- With this proof of concept study Morganti and colleagues have demonstrated that a combined survey of LOFAR and WSRT-Apertif can indeed detect the phase in which a supermassive black hole currently is. Morganti: “LOFAR is unique in sensitivity and spatial resolution at the low frequencies. And while there are other radio telescopes that can observe the higher frequencies, Apertif is now covering in-depth large areas of the northern sky, instead of focusing on a single source.” That is key, because Morganti and colleagues plan to chart all detectable supermassive black holes with radio emission, in order to learn more about the birth and life cycles of galaxies.
- A next step will be to create an automated way to detect these sources over much larger areas, using the large surveys that LOFAR and Apertif are doing. This is too big a job to do manually for a small group and approaches like Radio Galaxy Zoo and machine learning will be the way forward.
Figure 10: Part of the radio sky observed by this project where many galaxies with supermassive black holes emitting radio waves can be seen. The colors give an indication of the phase in the active life of the supermassive black hole. The red colors represent emission from black holes, in the later phase, at the end of their active life. Greener colors represent black holes in their “youth” (image credit: ASTRON)
• June 30, 2020: Radio halos are giant diffuse synchrotron emission found at the center of some merging galaxy clusters. In the past, they were described as smooth and regular sources with a morphology recalling that of the X-ray emitting gas. Highly sensitive observations performed with LOFAR-HBA are changing our view of radio halos, unveiling the presence of a large diversity of surface brightness structures embedded in the diffuse emission. 15)
Figure 11: This image shows the complex radio emission from the nearby galaxy cluster Abell 2255 as observed by LOFAR in the context of the LOFAR Two-Meter Sky Survey (LoTSS, Shimwell et al. 2017). Abell 2255 is a spectacular system that in its central ~10 Mpc2 region shows a plethora of emissions on different scales, from tens of kpc to above Mpc sizes. Among the numerous interesting features observed, we note the presence of filaments in the halo, emission from radio galaxies with extended tails, and emission from bright revived fossil plasma. The sources labelled in black were known from previous observations, while those labelled in blue and have been discovered only thanks to the high resolution and high sensitivity of LOFAR to low frequency radiation (image credit: Andrea Botteon)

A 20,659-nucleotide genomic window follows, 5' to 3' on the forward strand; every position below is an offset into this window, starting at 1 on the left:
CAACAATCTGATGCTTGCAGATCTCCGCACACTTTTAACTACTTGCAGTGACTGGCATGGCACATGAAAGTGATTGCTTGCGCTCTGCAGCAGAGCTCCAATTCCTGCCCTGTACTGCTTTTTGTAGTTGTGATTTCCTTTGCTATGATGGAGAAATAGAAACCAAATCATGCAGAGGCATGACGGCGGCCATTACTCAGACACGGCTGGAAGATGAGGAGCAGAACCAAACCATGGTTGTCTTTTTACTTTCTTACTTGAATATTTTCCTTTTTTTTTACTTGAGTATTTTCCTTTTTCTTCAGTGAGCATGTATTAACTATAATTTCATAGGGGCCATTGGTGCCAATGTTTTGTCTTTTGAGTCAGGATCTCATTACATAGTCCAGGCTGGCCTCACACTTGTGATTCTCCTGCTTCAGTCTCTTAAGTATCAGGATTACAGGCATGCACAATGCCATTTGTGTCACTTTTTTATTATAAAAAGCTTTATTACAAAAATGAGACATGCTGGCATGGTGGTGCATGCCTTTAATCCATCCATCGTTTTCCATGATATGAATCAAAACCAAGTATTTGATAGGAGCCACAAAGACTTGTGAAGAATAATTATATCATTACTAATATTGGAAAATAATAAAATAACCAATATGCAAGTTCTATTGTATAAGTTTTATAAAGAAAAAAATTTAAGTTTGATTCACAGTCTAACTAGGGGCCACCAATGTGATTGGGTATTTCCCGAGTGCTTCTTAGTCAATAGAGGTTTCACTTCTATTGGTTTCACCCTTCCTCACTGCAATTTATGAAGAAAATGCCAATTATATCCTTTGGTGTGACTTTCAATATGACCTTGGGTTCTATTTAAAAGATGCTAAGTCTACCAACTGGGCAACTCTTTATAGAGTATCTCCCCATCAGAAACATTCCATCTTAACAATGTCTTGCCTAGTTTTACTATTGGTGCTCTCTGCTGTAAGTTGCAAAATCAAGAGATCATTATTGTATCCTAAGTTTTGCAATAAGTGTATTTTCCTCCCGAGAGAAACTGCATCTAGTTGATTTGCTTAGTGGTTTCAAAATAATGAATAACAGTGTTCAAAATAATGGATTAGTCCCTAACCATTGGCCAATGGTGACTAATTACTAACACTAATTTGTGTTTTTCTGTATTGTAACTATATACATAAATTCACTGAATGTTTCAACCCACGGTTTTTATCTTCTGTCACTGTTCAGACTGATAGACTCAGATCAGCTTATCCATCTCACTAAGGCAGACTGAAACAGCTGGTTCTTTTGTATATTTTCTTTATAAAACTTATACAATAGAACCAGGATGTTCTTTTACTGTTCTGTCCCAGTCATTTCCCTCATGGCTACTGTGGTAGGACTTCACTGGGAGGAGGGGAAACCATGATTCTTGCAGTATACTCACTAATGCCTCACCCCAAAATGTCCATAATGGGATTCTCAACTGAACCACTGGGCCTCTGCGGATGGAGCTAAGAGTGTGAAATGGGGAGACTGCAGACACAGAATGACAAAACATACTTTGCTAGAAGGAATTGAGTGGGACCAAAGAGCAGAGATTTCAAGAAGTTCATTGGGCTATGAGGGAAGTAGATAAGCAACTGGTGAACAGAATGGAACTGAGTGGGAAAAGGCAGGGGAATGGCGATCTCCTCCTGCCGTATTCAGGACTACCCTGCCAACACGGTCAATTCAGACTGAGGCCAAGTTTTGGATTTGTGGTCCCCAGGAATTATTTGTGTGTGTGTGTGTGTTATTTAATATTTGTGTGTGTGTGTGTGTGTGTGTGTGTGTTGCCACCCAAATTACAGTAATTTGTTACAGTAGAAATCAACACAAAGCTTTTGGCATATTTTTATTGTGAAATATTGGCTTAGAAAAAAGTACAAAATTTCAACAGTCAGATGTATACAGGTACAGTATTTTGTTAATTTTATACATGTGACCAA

- Reaching noise levels below 100 µJy/beam, this LOFAR image is among the deepest and most detailed cluster images at low frequency ever obtained so far. Being one of the most intricate diffuse radio sources known to date, Abell 2255 has been chosen to be the first LOFAR galaxy cluster deep field.
- The results based on the analysis of LoTSS observations of this galaxy cluster have been recently presented and discussed in the article "The beautiful mess in Abell 2255", by Botteon et al. (2020), accepted for publication in The Astrophysical Journal (arXiv:2006.04808). 16)
- Abell 2255 is a nearby (z=0.0806) merging galaxy cluster hosting one of the first radio halos ever detected in the ICM (Intra-Cluster Medium). The deep LOFAR images at 144 MHz of the central ~10 Mpc2 region show a plethora of emission on different scales, from tens of kpc to above Mpc sizes.
• February 17, 2020: Using the Dutch-led Low Frequency Array (LOFAR) radio telescope, astronomers have discovered unusual radio waves coming from the nearby red dwarf star GJ1151. The radio waves bear the tell-tale signature of aurorae caused by an interaction between a star and its planet. The radio emission from a star-planet interaction has been predicted for over thirty-years but this is the first time astronomers have been able to discern its signature. This method, only possible with a sensitive radio telescope like LOFAR, opens the door to a new way of discovering exoplanets in the habitable zone and studying the environment they exist in. 17)
- Red dwarfs are the most abundant type of star in our Milky Way, but much smaller and cooler than our own Sun. This means for a planet to be habitable, it has to be significantly closer to its star than the Earth is to the Sun. Red dwarfs also have much stronger magnetic fields than the Sun, which means, a habitable planet around a red dwarf is exposed to intense magnetic activity. This can heat the planet and even erode its atmosphere. The radio emissions associated with this process are one of the few tools available to gauge the potency of this effect.
- "The motion of the planet through a red dwarf’s strong magnetic field acts like an electric engine much in the same way a bicycle dynamo works. This generates a huge current that powers aurorae and radio emission on the star." says Dr Harish Vedantham, the lead author of the study and a Netherlands Institute for Radio Astronomy (ASTRON) staff scientist. 18)
Figure 12: Artist's rendition of a red-dwarf star's magnetic interaction with its planet (image credit: ASTRON, Danielle Futselaar)
- Thanks to the Sun's weak magnetic field and the larger distance to the planets, similar currents are not generated in the solar system. However, the interaction of Jupiter’s moon Io with Jupiter’s magnetic field generates a similarly bright radio emission, even outshining the Sun at sufficiently low frequencies.
- "We adapted the knowledge from decades of radio observations of Jupiter to the case of this star" said Dr Joe Callingham, ASTRON postdoctoral fellow and co-author of the study. “A scaled up version of Jupiter-Io has long been predicted to exist in the form of a star-planet system, and the emission we observed fits the theory very well.”